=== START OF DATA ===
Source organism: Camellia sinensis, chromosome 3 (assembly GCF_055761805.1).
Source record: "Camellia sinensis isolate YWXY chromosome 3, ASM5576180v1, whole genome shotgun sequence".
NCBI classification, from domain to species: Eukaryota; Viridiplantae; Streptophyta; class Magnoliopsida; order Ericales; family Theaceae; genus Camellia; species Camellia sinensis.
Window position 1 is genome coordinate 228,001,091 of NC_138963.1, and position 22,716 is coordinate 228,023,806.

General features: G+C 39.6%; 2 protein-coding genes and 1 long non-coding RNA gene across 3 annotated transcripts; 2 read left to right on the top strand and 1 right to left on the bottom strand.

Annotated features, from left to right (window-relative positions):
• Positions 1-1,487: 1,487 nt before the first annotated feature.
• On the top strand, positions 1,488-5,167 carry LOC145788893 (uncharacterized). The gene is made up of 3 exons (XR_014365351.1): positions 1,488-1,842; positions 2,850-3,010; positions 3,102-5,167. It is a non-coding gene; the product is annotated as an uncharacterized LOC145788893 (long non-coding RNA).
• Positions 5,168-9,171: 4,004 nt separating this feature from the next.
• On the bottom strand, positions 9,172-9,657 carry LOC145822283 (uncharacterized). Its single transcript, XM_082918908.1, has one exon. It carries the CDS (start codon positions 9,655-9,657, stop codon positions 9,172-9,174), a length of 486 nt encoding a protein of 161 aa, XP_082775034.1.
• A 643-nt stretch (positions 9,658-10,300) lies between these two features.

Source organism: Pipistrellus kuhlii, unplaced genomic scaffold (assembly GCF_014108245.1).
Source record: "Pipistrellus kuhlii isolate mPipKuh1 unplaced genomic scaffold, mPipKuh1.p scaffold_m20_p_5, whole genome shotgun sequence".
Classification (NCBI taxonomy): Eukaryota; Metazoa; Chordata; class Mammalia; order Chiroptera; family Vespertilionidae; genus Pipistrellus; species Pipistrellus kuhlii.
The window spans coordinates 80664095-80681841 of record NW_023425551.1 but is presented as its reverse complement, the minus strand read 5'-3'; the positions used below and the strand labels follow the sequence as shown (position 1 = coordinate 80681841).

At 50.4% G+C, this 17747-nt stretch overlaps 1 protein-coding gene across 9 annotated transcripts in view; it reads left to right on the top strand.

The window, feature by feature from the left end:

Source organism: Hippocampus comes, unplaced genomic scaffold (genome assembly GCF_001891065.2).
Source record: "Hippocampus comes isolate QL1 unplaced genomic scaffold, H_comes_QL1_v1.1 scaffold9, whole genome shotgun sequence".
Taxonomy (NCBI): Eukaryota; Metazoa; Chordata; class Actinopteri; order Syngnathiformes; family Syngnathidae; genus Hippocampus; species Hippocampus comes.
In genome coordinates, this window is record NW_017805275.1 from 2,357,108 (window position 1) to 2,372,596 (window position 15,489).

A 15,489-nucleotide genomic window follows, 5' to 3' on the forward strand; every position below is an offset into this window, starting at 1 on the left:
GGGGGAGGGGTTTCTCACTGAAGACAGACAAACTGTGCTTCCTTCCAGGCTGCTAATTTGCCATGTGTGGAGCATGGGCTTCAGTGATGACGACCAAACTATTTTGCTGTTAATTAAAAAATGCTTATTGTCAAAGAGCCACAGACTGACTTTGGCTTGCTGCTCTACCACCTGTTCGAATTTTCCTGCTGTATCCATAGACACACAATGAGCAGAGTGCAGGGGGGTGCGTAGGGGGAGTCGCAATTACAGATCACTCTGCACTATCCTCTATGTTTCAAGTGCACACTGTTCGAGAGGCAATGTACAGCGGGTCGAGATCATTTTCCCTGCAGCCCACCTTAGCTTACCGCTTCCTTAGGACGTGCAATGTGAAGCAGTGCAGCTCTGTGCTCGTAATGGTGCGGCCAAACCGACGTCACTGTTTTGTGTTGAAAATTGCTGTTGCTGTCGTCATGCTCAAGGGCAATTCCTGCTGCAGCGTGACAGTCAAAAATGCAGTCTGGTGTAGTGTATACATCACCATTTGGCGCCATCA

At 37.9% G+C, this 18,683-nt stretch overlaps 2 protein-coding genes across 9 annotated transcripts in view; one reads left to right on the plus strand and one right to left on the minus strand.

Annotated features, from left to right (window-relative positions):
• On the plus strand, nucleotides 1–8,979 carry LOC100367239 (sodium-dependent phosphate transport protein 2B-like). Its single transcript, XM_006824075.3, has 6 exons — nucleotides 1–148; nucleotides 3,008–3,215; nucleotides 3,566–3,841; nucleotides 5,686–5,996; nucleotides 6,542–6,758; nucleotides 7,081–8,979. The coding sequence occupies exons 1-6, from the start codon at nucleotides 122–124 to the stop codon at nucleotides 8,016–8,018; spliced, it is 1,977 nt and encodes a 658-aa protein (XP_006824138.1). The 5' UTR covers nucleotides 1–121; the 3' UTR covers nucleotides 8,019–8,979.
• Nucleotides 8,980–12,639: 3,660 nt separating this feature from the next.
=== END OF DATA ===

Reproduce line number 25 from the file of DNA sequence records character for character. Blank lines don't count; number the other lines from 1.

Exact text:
Annotated features, from left to right (window-relative positions):